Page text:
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Providing resources for the whole family

Many Americans, both children and adults alike, have been dealing with mental health issues more than ever before. From anxiety to stress and burnout, people everywhere are looking for resources to help ease these issues, especially from their employers. Many companies have been including mental health services like virtual therapy within their healthcare benefits or providing extra “mental health days” on top of their regular paid time off to allow employees to take some time for themselves.

Related: The reality of burnout

While these benefits are great for our colleagues, we should be taking them one step further and providing mental health benefits for all dependents of our employees. More children and teenagers have reported symptoms of stress or anxiety-related issues as their lives completely changed two years ago, leaving many parents trying to find helpful resources for their children. By allowing any children of an employee who is currently dealing with mental health struggles to use the therapies and other resources that your company provides, your HR team is not only helping that child but directly helping your employee.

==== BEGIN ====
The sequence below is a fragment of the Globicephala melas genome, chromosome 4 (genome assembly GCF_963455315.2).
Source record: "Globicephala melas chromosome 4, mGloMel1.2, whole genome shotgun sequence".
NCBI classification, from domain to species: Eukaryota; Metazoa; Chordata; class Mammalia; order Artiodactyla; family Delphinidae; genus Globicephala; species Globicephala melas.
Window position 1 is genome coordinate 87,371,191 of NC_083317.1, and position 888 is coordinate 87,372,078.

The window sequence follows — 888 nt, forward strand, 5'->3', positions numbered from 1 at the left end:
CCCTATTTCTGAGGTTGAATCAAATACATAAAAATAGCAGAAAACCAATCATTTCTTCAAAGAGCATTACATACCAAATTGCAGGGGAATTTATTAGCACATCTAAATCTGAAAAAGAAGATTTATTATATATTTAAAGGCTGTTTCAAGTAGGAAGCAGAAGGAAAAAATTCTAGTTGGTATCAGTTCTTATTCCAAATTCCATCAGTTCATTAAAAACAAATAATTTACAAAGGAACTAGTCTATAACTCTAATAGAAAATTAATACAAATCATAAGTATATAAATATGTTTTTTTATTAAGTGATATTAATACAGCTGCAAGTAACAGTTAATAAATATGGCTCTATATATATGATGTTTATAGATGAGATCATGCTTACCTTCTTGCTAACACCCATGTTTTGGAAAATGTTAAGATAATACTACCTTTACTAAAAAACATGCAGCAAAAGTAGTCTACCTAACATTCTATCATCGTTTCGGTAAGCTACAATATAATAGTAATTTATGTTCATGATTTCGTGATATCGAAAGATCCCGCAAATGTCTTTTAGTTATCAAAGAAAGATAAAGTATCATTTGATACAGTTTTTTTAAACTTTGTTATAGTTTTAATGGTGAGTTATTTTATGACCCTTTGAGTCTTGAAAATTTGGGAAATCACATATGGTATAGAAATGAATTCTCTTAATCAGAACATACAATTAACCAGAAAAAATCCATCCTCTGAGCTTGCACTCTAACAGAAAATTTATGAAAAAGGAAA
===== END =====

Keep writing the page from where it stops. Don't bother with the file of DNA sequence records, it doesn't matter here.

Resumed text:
These types of benefits can be the thing that helps an employee stay on track and remain successful at work and at home. The more we talk openly about how mental health struggles can affect ourselves, our families and our jobs, the more likely more companies will begin to incorporate mental health benefits.

What the future holds: returning to the office